Beril: Sure. But not as much anymore. In another life I worked as a studio and live singer for several different formations. I even got into German Pop for a while and worked as a singer for Semino Rossi. I went on tour with him right after finishing university – over 50 concerts. It was a great experience, but when I got the offer to work here, I was on board right away. I have a master’s degree in cultural and media management and have always been interested in the way things are run behind stage. Semino still get’s in touch when he’s in the area, which is nice.
Pascal: I rarely find the time anymore to play the guitar. In the 90s I played for Laith Al Deen, but at some point in life you have to decide on which side of things you feel the best. In our office jobs today we will often see the great benefit we can bring to things, through our years on-stage. We know what musicians need from first hand experience.
Steffen: One of the best parts of our job is the fact that our boss, Christian Sommer, has got our backs if we feel the longing to get back on stage. In 2010 I was offered a one-week residency in the „Space“ club, on Ibiza. This is the dream for any electronic DJ. It’s almost impossible to fit those two jobs into one life, but Christian did what he could to make it work. “Of course you going to do it, don’t worry about it”, was all he said to me. So for two years over summer, once a week I would leave the office around 3:30 PM, drove to Frankfurt to reach my flight to Ibiza at 6 PM. Once I got there I would shower and get to the club. After two or three hours of sleep I’d be back off to Frankfurt via Mallorca. And less than 24 hours later I was back at my desk in the Musikpark. This schedule ran from the opening in May, through till closing in October. To have a boss that supports something like this is really special. I’ll never forget what he did for me.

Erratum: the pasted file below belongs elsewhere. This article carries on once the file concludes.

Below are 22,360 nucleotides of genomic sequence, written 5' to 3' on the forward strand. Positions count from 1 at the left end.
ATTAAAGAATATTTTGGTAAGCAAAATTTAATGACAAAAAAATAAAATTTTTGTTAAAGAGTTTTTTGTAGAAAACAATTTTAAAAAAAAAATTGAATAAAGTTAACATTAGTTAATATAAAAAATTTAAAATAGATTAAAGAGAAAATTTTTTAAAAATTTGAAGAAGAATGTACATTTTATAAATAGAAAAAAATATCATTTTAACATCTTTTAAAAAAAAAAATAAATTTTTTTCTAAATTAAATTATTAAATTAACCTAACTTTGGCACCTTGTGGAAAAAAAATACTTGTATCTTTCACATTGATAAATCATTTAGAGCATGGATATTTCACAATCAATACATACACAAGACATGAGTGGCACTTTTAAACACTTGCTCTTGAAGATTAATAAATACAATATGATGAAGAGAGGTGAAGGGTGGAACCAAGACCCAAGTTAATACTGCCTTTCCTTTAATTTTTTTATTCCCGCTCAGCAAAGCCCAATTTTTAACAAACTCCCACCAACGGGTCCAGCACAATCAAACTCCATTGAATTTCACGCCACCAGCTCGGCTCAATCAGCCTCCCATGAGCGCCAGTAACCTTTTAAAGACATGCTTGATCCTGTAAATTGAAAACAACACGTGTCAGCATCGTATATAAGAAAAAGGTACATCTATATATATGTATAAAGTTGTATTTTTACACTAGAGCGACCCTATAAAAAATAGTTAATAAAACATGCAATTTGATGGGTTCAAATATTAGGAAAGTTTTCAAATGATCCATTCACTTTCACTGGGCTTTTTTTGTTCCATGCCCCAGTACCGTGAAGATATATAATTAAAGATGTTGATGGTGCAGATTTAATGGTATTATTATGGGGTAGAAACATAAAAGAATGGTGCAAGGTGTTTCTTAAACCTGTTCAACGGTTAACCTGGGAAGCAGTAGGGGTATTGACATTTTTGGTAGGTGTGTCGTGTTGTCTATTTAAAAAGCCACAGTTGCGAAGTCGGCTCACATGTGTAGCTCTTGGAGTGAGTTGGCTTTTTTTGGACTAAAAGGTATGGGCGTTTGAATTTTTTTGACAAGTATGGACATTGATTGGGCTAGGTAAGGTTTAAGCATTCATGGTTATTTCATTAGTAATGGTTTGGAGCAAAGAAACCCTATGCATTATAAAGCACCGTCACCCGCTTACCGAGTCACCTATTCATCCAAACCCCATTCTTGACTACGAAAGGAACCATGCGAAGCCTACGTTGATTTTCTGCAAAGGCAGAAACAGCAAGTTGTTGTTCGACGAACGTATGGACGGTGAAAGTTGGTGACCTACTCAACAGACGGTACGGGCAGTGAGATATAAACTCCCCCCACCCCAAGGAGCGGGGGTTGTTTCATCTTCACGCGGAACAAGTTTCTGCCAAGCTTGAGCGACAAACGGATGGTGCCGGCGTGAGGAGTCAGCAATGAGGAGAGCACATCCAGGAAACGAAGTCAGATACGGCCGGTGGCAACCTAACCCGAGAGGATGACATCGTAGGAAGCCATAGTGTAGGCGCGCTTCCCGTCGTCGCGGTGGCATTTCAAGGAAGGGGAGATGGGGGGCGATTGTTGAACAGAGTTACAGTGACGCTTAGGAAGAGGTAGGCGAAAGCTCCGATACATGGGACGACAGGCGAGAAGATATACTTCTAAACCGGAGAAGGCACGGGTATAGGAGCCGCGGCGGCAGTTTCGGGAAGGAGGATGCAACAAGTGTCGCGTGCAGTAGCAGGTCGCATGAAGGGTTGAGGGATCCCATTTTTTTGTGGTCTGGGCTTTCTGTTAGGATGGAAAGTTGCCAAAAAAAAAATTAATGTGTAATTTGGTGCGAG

What are the plans for the future of the Music Commission? What’s the plan?
Steffen: There are ideas, visions and concepts floating around all the time. Though space-wise we are pushing the limits here in the Musikpark. we are working to capacity here, while at the same time the demand for office, studio and rehearsal space is increasing. New start-ups are popping up and established ones are further growing. Michael Herberger of the “Söhne Mannheims” is currently developing a visionary concept for a music and media park in the Benjamin Franklin Village. We are closely connected and are supporting the project with our fifteen-year experience in the Musikpark. Things look good for a future which carries the spirit of the Music Commission on to the conversion areas of the city. The demand is there and we are on board to take the next step into the future. Sometime I‘d love to see young musicians and start-up teams interact there with the professional musicians Michael Herberger is planning on. It would be an exciting new intersection, a platform for an inspiring exchange between professional musicians and new talents, a place where things can happen. It would really enrich Mannheim as the UNESCO City of Music even further.
Beril: I’m looking forward to the events, workshops, music video shoots and photo shoots surrounding the issue of band support. Yet again this year, six up-and-coming bands will perform in front of 15,000 people in the Ehrenhof, as part of the annual Schlossfest in Mannheim. And we will again be part the Reeperbahnfestival, under the “Meet The Mannheimers” banner. And the best part is that I’m no longer solo, but have my trusted band members Steffen, Pascal and Jasmin, who I can count on 100%. That’s what the Music Commission Mannheim is all about!
Interview: Andreas Stanita / LA.MAG
Photos: Alessio Troncone, Daniel Wentzel, Daniel Lukac, Simon & Paul, Time Warp